Research Topic

Advancing a Cross Boundary Social Science of Trust in Natural Resource Management

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About this Research Topic

Effectively and efficiently managing natural resources involves a wide variety of stakeholders that run from landowners to international organizations to society in general. As models for natural resource management (NRM) shift to more collaborative approaches, understanding trust among stakeholders and managers has become especially critical. A growing body of literature has much to say about the sources, mechanisms, and relations relevant to trust in NRM; however, this literature has yet to be effectively integrated in ways that enables it to optimally impact NRM. Instead, this work is conducted in relatively disconnected silos, distinctly addressing drivers of trust and cooperation, the development of trustworthiness and credibility in communication, the importance of trust within co-management groups, the role of trust in public engagement, and even trust in science as an institution. Furthermore, NRM scholarship is itself fragmented into areas addressing climate change, agriculture, forestry, and ecology and others, further complicating the development of a cross-boundary social science of trust.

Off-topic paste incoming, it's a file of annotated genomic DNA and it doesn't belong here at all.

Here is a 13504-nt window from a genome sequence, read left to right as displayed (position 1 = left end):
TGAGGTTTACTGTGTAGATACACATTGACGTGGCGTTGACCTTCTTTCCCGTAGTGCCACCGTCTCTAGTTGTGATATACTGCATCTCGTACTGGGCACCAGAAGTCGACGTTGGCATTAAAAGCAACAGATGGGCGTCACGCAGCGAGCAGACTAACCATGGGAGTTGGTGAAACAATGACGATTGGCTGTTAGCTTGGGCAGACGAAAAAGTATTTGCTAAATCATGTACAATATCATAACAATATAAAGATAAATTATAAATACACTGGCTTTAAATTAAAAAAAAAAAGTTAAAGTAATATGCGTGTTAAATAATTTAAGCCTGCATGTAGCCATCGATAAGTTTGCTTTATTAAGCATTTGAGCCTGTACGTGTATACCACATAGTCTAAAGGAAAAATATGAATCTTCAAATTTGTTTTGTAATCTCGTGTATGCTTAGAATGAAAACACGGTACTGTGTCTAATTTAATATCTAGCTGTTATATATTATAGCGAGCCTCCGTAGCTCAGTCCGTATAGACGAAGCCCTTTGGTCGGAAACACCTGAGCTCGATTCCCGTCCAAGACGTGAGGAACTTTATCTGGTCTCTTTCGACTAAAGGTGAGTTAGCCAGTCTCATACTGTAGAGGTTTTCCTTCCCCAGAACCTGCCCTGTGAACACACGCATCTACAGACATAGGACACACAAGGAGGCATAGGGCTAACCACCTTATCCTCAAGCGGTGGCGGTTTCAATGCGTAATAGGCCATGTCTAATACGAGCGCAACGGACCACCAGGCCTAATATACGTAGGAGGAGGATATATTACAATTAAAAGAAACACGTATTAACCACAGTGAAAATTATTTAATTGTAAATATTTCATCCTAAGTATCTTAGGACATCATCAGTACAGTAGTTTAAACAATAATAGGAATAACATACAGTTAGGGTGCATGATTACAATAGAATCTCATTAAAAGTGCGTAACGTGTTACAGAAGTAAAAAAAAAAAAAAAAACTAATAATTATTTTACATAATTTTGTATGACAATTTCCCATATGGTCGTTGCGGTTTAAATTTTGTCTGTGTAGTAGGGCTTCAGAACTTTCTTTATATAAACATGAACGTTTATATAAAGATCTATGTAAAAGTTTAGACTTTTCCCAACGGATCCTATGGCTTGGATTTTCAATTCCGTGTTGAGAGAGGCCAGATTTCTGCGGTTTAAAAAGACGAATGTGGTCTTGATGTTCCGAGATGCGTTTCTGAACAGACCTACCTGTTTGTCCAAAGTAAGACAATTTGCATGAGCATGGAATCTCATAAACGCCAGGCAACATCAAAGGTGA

The Guest Editors of this Research Topic seek original research of relevance to NRM that advances the development of a scholarly understanding of trust that crosses disciplinary or contextual boundaries. Thus, submissions should explicitly seek to contribute insights into trust that are not limited to a particular context or disciplinary domain. This may be accomplished by conducting research that deliberately seeks to cross boundaries or by thoughtfully positioning context- or discipline-specific research within other related literatures. Submissions should specifically address trust but may focus on its nexus with related constructs like confidence, legitimacy, bias, credibility, engagement, and others. Please note that submissions must explicitly relate trust or distrust to other concepts that may be explored more fully within the manuscript. For example, a study focused on legitimacy in forest management would be appropriate for submission if the tie to trust is made explicitly and the broader relevance of the manuscript is clear. Specific foci could include: